X-Rays & Intraoral Photos
Dental X-rays are essential, preventative, diagnostic tools that provide valuable information not visible during a regular dental exam. Dentists and dental hygienists use this information to safely and accurately detect hidden dental abnormalities and complete an accurate treatment plan. Without X-rays, problem areas can go undetected.
Dental X-rays may reveal:
Abscesses or cysts.
Cancerous and non-cancerous tumors.
Decay between the teeth.
Poor tooth and root positions.
Problems inside a tooth or below the gum line.
Detecting and treating dental problems at an early stage can save you time, money, unnecessary discomfort, and your teeth!
Are dental X-rays safe?
We are all exposed to natural radiation in our environment. Digital X-rays produce a significantly lower level of radiation compared to traditional dental x-rays. Not only are digital X-rays better for the health and safety of the patient, they are faster and more comfortable to take, which reduces your time in the dental office. Also, since the digital image is captured electronically, there is no need to develop the X-rays, thus eliminating the disposal of harmful waste and chemicals into the environment.
Even though digital X-rays produce a low level of radiation and are considered very safe, dentists still take necessary precautions to limit the patient’s exposure to radiation. These precautions include only taking those X-rays that are necessary, and using lead apron shields to protect the body.
How often should dental X-rays be taken?
The need for dental X-rays depends on each patient’s individual dental health needs. Your dentist and dental hygienist will recommend necessary X-rays based upon the review of your medical and dental history, a dental exam, signs and symptoms, your age, and risk of disease.
A full mouth series of dental X-rays is recommended for new patients. A full series is usually good for three to five years. Bite-wing X-rays (X-rays of top and bottom teeth biting together) are taken at recall (check-up) visits and are recommended once or twice a year to detect new dental problems.
Intraoral cameras are changing the face of routine dental appointments. The intraoral camera gives the patient a unique view of each tooth - enabling them to understand diagnoses and make informed treatment decisions.
How can the intraoral camera help?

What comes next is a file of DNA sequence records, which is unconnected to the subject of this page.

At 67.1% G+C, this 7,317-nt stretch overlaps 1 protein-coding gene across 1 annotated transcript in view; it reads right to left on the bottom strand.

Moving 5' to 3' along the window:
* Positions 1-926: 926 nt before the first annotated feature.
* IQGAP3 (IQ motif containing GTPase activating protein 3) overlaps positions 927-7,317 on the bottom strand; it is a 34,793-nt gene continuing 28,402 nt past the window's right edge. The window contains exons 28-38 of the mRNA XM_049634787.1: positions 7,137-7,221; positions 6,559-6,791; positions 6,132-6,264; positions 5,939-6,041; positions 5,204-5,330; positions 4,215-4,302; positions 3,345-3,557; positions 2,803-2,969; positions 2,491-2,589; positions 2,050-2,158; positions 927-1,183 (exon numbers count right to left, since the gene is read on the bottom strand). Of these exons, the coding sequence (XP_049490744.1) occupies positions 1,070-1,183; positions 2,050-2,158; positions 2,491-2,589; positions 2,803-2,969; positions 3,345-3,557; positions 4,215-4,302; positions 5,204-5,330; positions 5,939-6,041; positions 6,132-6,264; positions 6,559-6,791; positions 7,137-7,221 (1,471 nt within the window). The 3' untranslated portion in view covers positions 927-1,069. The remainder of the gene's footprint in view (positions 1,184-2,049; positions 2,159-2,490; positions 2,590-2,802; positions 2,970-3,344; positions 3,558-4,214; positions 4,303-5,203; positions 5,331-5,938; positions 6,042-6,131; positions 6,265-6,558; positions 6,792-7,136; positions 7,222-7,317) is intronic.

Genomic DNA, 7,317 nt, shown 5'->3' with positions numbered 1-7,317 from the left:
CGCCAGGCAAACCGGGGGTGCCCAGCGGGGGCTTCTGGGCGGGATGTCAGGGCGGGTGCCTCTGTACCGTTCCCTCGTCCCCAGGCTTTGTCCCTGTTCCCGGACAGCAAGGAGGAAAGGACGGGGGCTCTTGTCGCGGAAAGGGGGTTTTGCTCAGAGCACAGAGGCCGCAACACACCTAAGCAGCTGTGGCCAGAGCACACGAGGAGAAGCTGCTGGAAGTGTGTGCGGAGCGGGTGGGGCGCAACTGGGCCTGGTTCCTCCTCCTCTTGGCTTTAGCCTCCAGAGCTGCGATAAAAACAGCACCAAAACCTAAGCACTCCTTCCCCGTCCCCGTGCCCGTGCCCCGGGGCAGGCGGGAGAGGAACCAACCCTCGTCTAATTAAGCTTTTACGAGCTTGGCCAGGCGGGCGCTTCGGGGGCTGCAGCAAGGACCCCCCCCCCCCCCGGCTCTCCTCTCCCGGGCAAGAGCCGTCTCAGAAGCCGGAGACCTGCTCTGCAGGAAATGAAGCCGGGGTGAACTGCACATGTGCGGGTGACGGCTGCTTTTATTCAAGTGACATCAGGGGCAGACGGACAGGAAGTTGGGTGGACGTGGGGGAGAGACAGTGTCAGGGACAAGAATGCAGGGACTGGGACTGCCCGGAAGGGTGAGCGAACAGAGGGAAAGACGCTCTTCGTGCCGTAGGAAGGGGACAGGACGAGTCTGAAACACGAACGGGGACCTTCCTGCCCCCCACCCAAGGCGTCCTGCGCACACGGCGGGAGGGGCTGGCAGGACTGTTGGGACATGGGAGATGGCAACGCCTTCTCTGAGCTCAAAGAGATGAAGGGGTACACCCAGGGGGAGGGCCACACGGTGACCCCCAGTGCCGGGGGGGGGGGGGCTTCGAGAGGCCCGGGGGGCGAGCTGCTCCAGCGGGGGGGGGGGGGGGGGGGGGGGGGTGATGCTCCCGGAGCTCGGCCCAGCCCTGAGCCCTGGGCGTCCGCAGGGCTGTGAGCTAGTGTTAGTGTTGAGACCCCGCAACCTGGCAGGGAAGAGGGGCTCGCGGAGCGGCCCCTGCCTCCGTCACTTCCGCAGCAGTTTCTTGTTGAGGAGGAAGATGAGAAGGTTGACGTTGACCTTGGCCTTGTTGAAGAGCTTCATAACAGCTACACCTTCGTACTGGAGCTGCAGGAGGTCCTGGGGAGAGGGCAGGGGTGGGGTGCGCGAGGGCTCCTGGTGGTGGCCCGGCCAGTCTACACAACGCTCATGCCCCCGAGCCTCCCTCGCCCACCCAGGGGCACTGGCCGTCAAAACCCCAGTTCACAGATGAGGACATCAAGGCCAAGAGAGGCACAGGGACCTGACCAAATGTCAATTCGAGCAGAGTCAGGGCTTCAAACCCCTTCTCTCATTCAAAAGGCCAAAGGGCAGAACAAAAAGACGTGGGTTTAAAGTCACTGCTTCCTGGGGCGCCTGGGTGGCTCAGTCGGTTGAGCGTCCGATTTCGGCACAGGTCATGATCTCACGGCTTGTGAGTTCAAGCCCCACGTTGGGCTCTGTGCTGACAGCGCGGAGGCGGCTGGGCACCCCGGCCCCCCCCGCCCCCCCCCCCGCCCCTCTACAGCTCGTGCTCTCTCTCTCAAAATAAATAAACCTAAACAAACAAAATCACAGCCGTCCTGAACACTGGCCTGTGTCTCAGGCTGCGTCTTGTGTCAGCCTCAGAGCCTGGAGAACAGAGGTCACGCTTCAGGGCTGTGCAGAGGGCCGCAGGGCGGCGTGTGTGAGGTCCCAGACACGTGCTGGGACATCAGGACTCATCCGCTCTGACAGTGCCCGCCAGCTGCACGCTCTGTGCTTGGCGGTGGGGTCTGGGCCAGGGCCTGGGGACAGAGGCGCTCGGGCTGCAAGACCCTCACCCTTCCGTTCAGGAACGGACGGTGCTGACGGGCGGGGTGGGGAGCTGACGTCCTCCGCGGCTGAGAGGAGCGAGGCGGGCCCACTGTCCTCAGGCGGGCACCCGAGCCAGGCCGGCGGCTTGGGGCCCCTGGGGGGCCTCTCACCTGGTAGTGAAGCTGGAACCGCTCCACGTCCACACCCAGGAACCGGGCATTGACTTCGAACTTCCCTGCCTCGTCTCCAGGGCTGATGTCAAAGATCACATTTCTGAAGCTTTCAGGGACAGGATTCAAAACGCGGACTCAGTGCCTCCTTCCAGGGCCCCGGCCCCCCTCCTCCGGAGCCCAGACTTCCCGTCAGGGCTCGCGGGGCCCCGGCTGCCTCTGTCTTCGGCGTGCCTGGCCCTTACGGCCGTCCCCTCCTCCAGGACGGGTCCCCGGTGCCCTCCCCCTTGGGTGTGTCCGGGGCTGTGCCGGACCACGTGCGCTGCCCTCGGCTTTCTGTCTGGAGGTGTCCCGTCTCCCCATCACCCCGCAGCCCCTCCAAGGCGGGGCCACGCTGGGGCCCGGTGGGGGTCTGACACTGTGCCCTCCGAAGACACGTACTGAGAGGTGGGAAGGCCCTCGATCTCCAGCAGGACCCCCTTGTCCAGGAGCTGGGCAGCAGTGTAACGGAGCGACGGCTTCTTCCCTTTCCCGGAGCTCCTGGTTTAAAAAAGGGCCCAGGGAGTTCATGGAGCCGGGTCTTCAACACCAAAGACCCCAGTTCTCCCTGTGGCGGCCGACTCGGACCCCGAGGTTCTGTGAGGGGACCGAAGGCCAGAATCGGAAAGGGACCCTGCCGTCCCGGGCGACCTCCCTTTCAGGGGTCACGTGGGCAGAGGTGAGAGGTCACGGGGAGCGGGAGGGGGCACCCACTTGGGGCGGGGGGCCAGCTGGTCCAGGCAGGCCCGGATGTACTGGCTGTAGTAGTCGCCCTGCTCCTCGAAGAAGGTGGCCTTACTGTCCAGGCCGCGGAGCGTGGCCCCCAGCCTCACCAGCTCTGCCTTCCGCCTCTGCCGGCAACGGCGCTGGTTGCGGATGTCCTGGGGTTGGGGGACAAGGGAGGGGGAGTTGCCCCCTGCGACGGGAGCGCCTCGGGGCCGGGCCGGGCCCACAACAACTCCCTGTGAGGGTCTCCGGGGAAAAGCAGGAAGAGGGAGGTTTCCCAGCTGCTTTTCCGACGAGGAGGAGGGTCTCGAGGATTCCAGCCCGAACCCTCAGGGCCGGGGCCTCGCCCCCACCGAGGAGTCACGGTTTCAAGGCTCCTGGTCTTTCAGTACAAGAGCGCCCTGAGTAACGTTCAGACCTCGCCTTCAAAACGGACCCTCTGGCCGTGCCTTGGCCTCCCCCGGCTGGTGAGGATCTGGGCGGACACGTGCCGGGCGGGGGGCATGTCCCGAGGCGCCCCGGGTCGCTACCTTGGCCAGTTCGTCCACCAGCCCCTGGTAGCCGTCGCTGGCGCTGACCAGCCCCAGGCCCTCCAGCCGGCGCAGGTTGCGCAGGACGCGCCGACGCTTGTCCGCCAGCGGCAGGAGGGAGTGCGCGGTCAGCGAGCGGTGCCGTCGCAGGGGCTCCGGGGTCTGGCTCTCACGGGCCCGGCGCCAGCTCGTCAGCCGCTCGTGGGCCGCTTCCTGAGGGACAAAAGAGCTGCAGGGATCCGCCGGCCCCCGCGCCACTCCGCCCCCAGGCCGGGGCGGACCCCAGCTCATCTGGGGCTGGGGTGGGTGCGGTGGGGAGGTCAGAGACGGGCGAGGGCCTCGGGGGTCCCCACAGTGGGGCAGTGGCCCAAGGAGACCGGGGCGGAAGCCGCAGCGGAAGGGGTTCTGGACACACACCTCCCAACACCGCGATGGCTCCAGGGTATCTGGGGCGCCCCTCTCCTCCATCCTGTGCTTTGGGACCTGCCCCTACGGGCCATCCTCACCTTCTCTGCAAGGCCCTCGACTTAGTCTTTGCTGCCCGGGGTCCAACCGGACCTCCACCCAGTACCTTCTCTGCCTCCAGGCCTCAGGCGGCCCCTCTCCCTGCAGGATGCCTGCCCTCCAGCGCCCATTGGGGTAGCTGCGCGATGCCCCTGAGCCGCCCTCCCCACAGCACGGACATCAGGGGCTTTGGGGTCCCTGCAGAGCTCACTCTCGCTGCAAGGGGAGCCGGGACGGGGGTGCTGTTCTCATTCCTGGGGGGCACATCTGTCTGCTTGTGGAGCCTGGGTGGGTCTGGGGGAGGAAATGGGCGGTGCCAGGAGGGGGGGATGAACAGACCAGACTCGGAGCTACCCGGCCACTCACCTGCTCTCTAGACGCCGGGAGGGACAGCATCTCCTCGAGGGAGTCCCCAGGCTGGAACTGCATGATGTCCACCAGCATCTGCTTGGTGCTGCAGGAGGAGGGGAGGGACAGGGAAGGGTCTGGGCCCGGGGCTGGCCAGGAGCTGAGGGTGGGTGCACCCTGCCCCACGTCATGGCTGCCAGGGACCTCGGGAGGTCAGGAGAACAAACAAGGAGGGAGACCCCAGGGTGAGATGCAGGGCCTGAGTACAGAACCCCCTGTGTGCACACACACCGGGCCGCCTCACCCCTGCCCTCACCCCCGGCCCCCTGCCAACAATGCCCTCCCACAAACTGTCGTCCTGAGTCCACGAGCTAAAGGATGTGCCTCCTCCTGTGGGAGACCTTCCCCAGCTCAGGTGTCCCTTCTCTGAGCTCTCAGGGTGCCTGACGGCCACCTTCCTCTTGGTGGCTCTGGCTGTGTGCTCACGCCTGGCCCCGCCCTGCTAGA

Utilizing intraoral cameras is a completely comfortable process for patients, and provides an honest assessment of the teeth. Here are some of an intraoral camera’s main uses:
- Dental education – Education and preventive care are highly important in dentistry. The intraoral camera can expose areas where home hygiene may be deficient. Any problems can then be resolved before complicated treatments are required.
- Eliminating uncertainty – One of the most common patient fears is that a dentist is performing unnecessary treatments. The intraoral camera highlights problem areas, so that patients can feel confident in the recommended treatment.
- Exposing hidden problems – Conditions like gum disease and oral cancer may display easy-to-miss symptoms in their earliest stages. The intraoral camera can more clearly highlight these issues to the dentist and the patient.
- Treatment planning – No matter how well a dentist might describe a condition, it is easier to understand the issue if it can be seen. Seeing tooth decay and problem teeth helps patients understand why certain treatments are recommended for maximum health benefit and aesthetics.
- Assessing progress – Some treatments impact the teeth slowly. The intraoral camera allows treatment to be modified along the way, if necessary, to ensure the desired results are achieved.
- Referrals to specialists – On occasion, a patient may need to be referred to a specialist for complex treatment. If this specialist is able to view clear images of the teeth in advance, consultation times and costs can be reduced.
How will the intraoral camera be used?
The intraoral camera is the size and shape of a pen. It is covered with a disposable sheath, to ensure that no germs are transmitted from patient-to-patient. The slim wand is inserted into the mouth and rotated until clear pictures of every tooth can be recorded. The images are transmitted onto a television screen in movie format. The movie can be paused, and images of individual teeth can be magnified to allow the dentist to explain and explore any noticeable problems. One of the biggest advantages of the intraoral camera is it does not expose patients to radiation. The intraoral camera is one of the most useful and versatile diagnostic tools available.
If you have any questions or concerns about the intraoral camera, please ask us.